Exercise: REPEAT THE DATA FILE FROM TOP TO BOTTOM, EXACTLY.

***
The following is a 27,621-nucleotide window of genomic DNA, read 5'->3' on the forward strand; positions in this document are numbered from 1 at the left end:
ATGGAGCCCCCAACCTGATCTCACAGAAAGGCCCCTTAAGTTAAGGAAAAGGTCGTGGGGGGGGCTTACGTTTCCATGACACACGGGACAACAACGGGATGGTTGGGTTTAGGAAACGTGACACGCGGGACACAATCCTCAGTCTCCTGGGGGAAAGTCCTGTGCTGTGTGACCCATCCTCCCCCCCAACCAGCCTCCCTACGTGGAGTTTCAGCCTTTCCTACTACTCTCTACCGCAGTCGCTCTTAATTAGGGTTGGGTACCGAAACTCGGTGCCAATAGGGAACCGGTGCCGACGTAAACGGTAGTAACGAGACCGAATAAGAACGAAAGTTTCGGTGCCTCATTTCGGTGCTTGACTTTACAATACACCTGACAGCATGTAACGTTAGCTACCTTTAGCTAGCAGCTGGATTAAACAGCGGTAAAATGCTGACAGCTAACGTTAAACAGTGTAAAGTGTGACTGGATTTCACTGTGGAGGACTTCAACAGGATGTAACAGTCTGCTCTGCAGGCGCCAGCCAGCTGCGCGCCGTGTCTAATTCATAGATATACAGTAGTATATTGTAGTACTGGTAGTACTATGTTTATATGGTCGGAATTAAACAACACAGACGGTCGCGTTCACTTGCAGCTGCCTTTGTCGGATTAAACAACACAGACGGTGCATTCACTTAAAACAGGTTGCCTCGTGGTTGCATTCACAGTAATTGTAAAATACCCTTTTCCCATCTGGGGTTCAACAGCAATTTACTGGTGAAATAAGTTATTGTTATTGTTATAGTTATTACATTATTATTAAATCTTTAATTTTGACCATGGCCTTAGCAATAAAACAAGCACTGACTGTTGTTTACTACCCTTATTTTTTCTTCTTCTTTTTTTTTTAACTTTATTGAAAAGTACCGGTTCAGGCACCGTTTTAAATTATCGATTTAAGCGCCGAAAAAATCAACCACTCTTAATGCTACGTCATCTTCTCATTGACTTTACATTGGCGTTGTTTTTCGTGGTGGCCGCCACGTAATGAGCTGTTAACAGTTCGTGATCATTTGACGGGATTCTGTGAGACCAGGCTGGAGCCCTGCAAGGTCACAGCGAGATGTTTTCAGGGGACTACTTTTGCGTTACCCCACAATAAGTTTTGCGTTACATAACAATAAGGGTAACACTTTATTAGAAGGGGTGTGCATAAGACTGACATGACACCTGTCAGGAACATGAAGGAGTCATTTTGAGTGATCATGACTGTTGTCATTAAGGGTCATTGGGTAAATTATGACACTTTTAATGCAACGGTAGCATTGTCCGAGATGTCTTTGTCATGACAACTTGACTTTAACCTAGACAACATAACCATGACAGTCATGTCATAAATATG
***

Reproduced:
The following is a 27,621-nucleotide window of genomic DNA, read 5'->3' on the forward strand; positions in this document are numbered from 1 at the left end:
ATGGAGCCCCCAACCTGATCTCACAGAAAGGCCCCTTAAGTTAAGGAAAAGGTCGTGGGGGGGGCTTACGTTTCCATGACACACGGGACAACAACGGGATGGTTGGGTTTAGGAAACGTGACACGCGGGACACAATCCTCAGTCTCCTGGGGGAAAGTCCTGTGCTGTGTGACCCATCCTCCCCCCCAACCAGCCTCCCTACGTGGAGTTTCAGCCTTTCCTACTACTCTCTACCGCAGTCGCTCTTAATTAGGGTTGGGTACCGAAACTCGGTGCCAATAGGGAACCGGTGCCGACGTAAACGGTAGTAACGAGACCGAATAAGAACGAAAGTTTCGGTGCCTCATTTCGGTGCTTGACTTTACAATACACCTGACAGCATGTAACGTTAGCTACCTTTAGCTAGCAGCTGGATTAAACAGCGGTAAAATGCTGACAGCTAACGTTAAACAGTGTAAAGTGTGACTGGATTTCACTGTGGAGGACTTCAACAGGATGTAACAGTCTGCTCTGCAGGCGCCAGCCAGCTGCGCGCCGTGTCTAATTCATAGATATACAGTAGTATATTGTAGTACTGGTAGTACTATGTTTATATGGTCGGAATTAAACAACACAGACGGTCGCGTTCACTTGCAGCTGCCTTTGTCGGATTAAACAACACAGACGGTGCATTCACTTAAAACAGGTTGCCTCGTGGTTGCATTCACAGTAATTGTAAAATACCCTTTTCCCATCTGGGGTTCAACAGCAATTTACTGGTGAAATAAGTTATTGTTATTGTTATAGTTATTACATTATTATTAAATCTTTAATTTTGACCATGGCCTTAGCAATAAAACAAGCACTGACTGTTGTTTACTACCCTTATTTTTTCTTCTTCTTTTTTTTTTAACTTTATTGAAAAGTACCGGTTCAGGCACCGTTTTAAATTATCGATTTAAGCGCCGAAAAAATCAACCACTCTTAATGCTACGTCATCTTCTCATTGACTTTACATTGGCGTTGTTTTTCGTGGTGGCCGCCACGTAATGAGCTGTTAACAGTTCGTGATCATTTGACGGGATTCTGTGAGACCAGGCTGGAGCCCTGCAAGGTCACAGCGAGATGTTTTCAGGGGACTACTTTTGCGTTACCCCACAATAAGTTTTGCGTTACATAACAATAAGGGTAACACTTTATTAGAAGGGGTGTGCATAAGACTGACATGACACCTGTCAGGAACATGAAGGAGTCATTTTGAGTGATCATGACTGTTGTCATTAAGGGTCATTGGGTAAATTATGACACTTTTAATGCAACGGTAGCATTGTCCGAGATGTCTTTGTCATGACAACTTGACTTTAACCTAGACAACATAACCATGACAGTCATGTCATAAATATG